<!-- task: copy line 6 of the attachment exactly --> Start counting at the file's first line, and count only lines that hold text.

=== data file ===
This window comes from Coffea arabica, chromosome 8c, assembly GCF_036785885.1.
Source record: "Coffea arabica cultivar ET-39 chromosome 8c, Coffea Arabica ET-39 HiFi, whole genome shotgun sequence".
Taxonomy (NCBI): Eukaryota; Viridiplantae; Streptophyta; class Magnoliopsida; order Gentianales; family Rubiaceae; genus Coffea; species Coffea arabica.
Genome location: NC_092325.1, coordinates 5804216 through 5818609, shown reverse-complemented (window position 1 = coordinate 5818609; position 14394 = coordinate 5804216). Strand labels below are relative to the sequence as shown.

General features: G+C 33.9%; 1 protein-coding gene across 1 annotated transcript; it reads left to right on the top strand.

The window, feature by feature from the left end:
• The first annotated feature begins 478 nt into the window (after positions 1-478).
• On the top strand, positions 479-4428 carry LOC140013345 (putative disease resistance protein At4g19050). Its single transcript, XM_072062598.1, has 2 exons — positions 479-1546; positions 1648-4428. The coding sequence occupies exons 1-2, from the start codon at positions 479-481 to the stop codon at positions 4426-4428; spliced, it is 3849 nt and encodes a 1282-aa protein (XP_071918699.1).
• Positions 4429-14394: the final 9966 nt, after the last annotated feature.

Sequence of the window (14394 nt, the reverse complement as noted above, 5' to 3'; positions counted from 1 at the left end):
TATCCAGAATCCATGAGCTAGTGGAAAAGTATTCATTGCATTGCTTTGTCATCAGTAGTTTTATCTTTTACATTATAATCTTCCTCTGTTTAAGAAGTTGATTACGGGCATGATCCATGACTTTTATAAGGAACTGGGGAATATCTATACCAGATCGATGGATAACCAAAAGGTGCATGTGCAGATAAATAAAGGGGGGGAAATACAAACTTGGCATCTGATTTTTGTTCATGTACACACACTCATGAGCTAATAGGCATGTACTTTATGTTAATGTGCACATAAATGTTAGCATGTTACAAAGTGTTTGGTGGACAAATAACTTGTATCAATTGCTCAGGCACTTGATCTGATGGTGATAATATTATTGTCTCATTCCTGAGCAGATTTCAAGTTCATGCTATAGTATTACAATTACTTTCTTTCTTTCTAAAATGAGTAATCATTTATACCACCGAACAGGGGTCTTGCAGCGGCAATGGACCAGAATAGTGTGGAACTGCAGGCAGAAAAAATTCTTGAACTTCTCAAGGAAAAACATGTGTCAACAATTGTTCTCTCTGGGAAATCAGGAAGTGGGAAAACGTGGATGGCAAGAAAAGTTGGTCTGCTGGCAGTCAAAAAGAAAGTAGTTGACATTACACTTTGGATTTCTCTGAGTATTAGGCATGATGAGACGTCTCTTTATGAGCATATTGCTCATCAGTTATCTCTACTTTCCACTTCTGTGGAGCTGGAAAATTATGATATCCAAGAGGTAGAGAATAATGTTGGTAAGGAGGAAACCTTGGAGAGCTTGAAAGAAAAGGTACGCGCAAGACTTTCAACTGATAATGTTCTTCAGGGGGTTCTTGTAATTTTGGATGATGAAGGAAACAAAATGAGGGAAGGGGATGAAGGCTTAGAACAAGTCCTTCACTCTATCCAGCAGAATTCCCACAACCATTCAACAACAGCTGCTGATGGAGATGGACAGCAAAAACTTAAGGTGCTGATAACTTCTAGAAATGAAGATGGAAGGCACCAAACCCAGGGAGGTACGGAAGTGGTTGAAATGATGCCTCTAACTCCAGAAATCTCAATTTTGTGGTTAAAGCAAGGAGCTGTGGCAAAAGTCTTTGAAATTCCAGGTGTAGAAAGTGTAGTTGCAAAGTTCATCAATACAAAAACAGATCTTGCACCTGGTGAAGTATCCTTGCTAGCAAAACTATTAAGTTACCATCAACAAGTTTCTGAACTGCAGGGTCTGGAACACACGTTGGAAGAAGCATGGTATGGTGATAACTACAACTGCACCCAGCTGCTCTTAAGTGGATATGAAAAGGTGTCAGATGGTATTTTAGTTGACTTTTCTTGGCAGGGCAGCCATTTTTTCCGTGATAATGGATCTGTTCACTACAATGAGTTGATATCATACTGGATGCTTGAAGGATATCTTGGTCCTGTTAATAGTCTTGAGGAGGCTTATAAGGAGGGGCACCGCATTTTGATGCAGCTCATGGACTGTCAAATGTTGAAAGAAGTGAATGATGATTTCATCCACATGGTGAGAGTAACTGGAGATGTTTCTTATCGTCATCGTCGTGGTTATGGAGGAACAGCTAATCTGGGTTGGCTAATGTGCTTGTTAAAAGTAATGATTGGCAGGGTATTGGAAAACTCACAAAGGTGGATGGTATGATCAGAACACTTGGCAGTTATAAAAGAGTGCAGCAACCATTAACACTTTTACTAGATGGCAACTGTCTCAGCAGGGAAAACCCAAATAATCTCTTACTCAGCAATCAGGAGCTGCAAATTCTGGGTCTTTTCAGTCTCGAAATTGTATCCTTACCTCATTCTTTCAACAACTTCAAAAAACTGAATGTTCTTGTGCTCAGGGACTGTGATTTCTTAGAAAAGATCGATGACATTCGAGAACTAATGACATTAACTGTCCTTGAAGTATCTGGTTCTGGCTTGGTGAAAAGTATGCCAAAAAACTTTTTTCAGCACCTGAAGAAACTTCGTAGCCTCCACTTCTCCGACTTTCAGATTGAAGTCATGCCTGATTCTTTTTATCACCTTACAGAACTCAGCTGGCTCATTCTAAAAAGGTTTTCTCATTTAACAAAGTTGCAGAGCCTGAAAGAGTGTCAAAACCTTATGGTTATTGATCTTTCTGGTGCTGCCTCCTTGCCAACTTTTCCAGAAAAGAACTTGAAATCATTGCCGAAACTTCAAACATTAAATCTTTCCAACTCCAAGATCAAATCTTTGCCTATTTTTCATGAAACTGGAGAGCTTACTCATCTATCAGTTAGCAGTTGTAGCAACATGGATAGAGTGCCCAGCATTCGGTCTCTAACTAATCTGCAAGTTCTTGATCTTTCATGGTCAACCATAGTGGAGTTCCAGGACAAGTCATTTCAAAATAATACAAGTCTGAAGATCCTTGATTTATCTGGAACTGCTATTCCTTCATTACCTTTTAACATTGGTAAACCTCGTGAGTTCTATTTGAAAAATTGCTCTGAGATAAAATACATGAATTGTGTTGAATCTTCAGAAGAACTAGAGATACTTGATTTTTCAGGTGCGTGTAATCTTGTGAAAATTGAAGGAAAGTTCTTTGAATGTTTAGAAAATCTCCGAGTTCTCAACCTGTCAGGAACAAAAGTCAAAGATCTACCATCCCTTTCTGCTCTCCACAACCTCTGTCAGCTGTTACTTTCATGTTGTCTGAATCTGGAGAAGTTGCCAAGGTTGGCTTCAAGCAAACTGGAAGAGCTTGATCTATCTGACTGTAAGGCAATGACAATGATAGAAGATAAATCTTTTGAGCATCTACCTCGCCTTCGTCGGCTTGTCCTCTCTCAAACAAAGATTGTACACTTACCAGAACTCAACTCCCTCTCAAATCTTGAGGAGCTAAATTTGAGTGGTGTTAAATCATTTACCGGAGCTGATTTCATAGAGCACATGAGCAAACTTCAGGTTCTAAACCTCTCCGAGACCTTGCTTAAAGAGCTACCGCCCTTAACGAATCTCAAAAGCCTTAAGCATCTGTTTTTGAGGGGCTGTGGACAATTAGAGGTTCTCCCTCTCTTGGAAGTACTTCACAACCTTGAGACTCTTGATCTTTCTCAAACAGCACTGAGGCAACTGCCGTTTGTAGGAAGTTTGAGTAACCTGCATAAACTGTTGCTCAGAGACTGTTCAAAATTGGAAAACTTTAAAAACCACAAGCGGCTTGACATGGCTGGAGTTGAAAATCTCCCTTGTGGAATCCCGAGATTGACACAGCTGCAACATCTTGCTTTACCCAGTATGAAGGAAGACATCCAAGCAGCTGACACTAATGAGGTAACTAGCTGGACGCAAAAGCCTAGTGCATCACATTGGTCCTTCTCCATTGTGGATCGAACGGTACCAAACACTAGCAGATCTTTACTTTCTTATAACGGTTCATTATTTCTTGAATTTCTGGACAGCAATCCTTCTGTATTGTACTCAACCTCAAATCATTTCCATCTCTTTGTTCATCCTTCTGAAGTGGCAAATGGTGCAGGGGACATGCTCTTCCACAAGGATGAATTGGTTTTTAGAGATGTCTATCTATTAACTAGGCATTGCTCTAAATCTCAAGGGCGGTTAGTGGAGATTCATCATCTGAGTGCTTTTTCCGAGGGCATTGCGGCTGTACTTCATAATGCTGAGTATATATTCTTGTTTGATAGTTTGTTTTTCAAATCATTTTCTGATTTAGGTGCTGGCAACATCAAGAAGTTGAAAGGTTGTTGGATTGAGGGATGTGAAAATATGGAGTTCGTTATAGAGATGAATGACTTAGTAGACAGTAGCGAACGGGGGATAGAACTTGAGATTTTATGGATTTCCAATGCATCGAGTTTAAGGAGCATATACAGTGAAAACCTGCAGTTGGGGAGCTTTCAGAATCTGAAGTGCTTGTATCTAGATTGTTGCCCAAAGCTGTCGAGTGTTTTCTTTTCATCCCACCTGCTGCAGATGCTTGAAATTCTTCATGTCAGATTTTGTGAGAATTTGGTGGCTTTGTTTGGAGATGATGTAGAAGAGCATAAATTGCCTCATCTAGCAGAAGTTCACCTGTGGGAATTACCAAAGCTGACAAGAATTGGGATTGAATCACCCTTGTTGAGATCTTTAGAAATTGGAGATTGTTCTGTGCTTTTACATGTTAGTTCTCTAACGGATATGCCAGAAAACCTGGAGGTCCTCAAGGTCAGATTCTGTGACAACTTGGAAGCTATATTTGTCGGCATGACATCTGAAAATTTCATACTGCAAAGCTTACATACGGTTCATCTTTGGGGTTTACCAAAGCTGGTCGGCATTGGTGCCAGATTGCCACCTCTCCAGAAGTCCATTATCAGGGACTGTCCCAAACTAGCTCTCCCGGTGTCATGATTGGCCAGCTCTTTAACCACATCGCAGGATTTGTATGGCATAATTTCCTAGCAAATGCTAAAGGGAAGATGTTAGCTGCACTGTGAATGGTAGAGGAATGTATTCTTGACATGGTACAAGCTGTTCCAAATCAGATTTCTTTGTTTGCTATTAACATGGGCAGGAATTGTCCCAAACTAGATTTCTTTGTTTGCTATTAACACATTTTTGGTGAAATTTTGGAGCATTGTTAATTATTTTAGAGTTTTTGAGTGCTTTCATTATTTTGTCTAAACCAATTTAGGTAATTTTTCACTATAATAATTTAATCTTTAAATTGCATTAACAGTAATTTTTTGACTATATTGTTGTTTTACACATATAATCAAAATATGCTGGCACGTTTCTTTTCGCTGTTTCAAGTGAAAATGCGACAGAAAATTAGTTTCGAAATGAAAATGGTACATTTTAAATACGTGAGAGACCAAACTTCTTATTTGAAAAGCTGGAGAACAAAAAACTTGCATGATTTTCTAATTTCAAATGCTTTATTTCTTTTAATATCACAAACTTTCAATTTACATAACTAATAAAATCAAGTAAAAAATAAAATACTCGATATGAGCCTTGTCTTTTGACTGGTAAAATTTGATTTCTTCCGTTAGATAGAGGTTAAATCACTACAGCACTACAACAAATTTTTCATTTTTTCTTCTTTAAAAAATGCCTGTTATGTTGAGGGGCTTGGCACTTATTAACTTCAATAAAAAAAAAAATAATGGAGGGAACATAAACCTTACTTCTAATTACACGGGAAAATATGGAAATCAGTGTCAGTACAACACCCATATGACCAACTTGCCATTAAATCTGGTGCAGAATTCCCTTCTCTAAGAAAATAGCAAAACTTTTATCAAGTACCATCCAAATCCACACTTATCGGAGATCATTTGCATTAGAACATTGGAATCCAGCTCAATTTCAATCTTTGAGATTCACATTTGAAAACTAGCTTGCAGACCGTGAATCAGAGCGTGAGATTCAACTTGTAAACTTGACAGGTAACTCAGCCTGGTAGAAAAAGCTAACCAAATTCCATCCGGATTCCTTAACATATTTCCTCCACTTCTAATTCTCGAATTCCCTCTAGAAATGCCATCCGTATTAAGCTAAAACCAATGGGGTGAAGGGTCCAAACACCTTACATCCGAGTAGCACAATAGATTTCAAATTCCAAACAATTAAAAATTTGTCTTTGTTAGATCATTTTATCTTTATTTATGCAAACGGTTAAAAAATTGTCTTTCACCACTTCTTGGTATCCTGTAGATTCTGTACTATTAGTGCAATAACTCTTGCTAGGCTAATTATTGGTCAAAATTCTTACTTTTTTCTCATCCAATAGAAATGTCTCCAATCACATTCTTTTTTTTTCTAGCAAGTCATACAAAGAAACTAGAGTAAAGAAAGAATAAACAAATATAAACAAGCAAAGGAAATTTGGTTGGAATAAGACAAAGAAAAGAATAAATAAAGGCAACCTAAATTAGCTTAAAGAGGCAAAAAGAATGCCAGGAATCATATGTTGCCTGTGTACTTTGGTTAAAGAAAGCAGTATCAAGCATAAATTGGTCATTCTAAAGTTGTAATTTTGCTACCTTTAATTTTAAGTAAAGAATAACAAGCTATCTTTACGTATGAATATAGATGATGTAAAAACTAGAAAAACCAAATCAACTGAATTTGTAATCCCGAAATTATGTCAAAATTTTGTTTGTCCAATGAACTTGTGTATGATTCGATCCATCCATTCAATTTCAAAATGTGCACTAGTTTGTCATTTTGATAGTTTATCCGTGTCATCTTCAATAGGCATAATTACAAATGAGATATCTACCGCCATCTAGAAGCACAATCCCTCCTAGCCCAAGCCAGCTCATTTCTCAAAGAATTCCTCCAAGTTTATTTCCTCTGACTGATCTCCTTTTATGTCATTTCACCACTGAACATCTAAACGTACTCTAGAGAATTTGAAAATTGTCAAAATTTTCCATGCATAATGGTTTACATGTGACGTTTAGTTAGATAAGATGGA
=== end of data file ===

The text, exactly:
The window, feature by feature from the left end: